A re­lated point about the power of me­dia that cre­ates com­mon knowl­edge: in Michael Chwe’s book, he does some data anal­y­sis of the mar­ket­ing strate­gies of mul­ti­ple differ­ent in­dus­tries. He clas­sifies prod­ucts that are ‘so­cial goods’ - those you want to buy if you ex­pect other peo­ple like them. For ex­am­ple, you want to buy wines that you know your guests like, or bring beer to par­ties that oth­ers like; you want to use pop­u­lar com­puter brands that peo­ple have de­vel­oped soft­ware for; etc.

He then shows that so­cial brands typ­i­cally pay more per viewer for ad­ver­tis­ing; not nec­es­sar­ily more to­tal, but that they’ll pay a higher amount for op­por­tu­ni­ties to broad­cast in places that gen­er­ate com­mon knowl­edge. Rather than buy 10 op­por­tu­ni­ties to broad­cast to 2 mil­lion peo­ple on var­i­ous chan­nels, they’ll pay a pre­mium for 20 mil­lion peo­ple to view their ad dur­ing the su­per­bowl, to cre­ate stronger com­mon knowl­edge.

Aca­demic Research

The cen­tral place where com­mon knowl­edge is gen­er­ated in sci­ence is in jour­nals. Th­ese are where re­searchers can dis­cover the new in­sights of the field, and build off them. Con­fer­ences can also help in this re­gard.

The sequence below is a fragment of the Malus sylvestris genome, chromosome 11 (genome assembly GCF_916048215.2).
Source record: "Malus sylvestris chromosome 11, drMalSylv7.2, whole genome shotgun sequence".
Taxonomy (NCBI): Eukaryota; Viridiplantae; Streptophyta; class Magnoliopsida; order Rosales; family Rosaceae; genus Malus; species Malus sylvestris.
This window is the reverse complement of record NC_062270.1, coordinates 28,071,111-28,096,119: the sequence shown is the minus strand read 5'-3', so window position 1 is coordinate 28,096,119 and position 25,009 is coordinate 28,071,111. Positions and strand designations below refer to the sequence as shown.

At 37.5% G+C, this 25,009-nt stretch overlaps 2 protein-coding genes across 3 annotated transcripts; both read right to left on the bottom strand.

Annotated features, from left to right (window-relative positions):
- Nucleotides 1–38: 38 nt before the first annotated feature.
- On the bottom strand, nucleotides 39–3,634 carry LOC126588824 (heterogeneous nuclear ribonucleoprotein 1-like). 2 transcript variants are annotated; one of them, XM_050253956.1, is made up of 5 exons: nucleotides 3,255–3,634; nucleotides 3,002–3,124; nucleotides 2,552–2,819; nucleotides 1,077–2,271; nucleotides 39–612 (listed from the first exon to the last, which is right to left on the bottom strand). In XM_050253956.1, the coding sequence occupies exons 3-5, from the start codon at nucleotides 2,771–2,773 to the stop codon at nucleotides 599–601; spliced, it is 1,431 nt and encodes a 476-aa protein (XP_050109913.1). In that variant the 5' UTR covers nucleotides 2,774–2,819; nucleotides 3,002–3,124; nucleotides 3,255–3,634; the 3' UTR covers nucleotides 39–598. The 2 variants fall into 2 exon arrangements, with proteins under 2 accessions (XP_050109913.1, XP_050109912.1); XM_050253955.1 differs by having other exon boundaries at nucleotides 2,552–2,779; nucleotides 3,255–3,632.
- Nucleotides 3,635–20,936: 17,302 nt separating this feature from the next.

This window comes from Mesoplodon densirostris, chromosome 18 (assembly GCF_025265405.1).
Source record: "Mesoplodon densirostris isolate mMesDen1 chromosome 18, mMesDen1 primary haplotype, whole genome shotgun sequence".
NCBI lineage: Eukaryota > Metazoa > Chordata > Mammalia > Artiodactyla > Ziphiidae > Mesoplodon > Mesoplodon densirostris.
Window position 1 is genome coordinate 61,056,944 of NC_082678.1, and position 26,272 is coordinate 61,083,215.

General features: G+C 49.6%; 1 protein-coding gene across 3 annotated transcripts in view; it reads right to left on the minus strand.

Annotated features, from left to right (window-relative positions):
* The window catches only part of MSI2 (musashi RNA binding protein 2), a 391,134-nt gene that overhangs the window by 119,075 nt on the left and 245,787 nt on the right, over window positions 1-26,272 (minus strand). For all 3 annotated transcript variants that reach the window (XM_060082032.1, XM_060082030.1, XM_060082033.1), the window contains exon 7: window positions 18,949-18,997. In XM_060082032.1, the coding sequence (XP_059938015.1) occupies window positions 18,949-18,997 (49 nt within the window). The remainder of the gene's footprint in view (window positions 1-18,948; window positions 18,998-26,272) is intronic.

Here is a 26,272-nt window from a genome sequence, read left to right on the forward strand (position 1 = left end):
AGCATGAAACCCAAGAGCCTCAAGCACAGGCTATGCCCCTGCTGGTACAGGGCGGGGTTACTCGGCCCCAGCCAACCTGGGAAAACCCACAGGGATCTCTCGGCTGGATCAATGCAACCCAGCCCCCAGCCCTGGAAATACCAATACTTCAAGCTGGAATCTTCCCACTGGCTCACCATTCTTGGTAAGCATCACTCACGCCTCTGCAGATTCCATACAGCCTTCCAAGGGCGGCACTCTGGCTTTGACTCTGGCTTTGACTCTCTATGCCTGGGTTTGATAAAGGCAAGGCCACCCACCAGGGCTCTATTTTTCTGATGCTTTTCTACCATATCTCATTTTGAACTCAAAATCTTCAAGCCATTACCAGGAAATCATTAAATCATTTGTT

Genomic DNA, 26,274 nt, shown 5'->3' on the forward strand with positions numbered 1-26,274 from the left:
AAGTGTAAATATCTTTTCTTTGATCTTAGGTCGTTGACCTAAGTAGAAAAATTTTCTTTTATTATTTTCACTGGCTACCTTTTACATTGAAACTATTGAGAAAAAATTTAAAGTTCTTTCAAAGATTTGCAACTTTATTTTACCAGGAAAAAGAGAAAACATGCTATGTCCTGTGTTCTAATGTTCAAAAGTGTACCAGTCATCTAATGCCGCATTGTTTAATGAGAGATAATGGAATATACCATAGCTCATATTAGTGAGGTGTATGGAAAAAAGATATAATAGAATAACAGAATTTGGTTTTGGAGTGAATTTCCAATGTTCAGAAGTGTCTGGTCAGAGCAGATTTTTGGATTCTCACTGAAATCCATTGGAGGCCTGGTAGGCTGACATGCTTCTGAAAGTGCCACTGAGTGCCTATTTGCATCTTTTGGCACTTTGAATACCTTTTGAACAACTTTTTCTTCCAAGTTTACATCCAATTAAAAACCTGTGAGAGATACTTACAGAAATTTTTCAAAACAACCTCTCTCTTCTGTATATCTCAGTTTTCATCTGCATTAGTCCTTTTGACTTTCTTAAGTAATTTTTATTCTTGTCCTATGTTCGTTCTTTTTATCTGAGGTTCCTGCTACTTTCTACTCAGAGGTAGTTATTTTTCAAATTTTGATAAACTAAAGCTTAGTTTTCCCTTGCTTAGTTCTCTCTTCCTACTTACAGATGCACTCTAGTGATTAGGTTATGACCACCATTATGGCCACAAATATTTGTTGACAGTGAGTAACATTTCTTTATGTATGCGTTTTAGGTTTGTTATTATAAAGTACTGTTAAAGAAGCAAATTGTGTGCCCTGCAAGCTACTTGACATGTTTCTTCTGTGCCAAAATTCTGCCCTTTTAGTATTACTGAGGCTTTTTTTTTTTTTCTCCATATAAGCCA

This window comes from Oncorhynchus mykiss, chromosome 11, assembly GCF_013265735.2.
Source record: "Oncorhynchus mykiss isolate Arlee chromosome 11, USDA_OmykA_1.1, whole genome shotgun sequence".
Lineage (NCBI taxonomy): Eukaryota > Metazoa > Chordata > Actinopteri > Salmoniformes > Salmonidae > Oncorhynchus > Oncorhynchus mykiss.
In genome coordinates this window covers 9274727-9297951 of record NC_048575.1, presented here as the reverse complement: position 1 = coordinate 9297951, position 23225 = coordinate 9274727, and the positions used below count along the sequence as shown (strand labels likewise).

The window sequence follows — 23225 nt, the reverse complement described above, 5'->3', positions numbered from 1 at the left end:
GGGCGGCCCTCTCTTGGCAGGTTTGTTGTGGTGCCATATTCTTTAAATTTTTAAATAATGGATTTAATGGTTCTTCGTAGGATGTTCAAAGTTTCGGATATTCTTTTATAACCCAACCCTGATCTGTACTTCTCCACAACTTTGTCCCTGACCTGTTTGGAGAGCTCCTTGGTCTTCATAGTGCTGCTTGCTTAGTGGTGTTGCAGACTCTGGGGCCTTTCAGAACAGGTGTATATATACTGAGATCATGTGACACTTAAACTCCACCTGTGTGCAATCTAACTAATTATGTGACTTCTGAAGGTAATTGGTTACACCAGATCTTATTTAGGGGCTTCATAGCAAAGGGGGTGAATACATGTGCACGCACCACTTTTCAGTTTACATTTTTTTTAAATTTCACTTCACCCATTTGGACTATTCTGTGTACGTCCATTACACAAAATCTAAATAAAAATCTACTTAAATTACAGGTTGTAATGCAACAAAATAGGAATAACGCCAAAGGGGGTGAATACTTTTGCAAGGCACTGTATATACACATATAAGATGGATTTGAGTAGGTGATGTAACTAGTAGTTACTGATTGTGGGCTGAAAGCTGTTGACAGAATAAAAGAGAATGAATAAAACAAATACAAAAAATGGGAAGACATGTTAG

A more in­ter­est­ing case is text­books (I bor­row this ex­am­ple from Oliver Habryka). There was once a time in the his­tory of physics where the ba­sics of quan­tum me­chan­ics were known, and yet to study them re­quired read­ing the right jour­nal ar­ti­cles, in the right or­der. When you went to a con­ven­tion of physi­cists, you likely had to ex­plain many of the ba­sics of the field be­fore you could ex­press your new idea.

Then, some peo­ple de­cided to ag­gre­gate it into text­books, which were then all taught to the un­der­grad­u­ates of the next gen­er­a­tion, un­til the point where you could walk into the room and start us­ing all the jar­gon and trust that ev­ery­one knew what you meant. Hav­ing com­mon knowl­edge of the ba­sics of a field is nec­es­sary for a field to make progress—to make the 201 the 101, and then build new in­sights on top.

In my life, even if 90% of the peo­ple around have the idea, when I’m not con­fi­dent that 100% do then I of­ten ex­plain the ba­sic idea for ev­ery­one. This of­ten costs a lot of time—for ex­am­ple, af­ter you read this post, I’ll be able to say to you a sen­tence like ‘the un­der­grad text­book sys­tem is a mechanism to cre­ate the com­mon knowl­edge that al­lows the field as a whole to jump to the new Nash equil­ibrium of us­ing ad­vanced con­cepts’.